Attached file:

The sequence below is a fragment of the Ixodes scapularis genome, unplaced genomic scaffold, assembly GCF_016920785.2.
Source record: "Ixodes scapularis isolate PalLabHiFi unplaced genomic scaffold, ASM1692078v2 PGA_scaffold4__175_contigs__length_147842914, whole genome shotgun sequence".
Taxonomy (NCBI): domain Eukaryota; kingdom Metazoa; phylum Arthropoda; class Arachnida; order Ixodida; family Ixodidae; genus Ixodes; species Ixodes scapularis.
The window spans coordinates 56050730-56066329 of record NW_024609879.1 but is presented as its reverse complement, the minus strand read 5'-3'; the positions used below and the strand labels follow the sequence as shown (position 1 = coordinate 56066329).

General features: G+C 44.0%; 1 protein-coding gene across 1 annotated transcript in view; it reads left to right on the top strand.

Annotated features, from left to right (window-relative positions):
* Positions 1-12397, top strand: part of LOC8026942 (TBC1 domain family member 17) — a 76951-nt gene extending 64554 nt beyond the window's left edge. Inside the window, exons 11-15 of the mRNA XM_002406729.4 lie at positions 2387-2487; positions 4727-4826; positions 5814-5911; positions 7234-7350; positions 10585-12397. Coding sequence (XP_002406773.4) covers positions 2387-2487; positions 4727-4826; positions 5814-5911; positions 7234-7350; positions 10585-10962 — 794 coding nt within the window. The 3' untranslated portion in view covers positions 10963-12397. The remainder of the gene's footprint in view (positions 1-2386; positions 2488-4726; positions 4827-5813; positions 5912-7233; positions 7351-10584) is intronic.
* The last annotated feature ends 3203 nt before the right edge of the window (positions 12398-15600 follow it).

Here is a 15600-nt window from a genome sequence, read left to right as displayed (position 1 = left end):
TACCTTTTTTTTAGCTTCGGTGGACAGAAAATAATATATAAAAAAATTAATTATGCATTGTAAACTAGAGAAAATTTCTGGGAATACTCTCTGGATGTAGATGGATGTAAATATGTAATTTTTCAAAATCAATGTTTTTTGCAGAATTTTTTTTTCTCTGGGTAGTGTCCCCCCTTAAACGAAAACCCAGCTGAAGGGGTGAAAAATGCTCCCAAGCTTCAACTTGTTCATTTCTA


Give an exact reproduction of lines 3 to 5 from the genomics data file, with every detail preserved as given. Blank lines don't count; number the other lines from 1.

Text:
Taxonomy (NCBI): domain Eukaryota; kingdom Metazoa; phylum Arthropoda; class Arachnida; order Ixodida; family Ixodidae; genus Ixodes; species Ixodes scapularis.
The window spans coordinates 56050730-56066329 of record NW_024609879.1 but is presented as its reverse complement, the minus strand read 5'-3'; the positions used below and the strand labels follow the sequence as shown (position 1 = coordinate 56066329).

General features: G+C 44.0%; 1 protein-coding gene across 1 annotated transcript in view; it reads left to right on the top strand.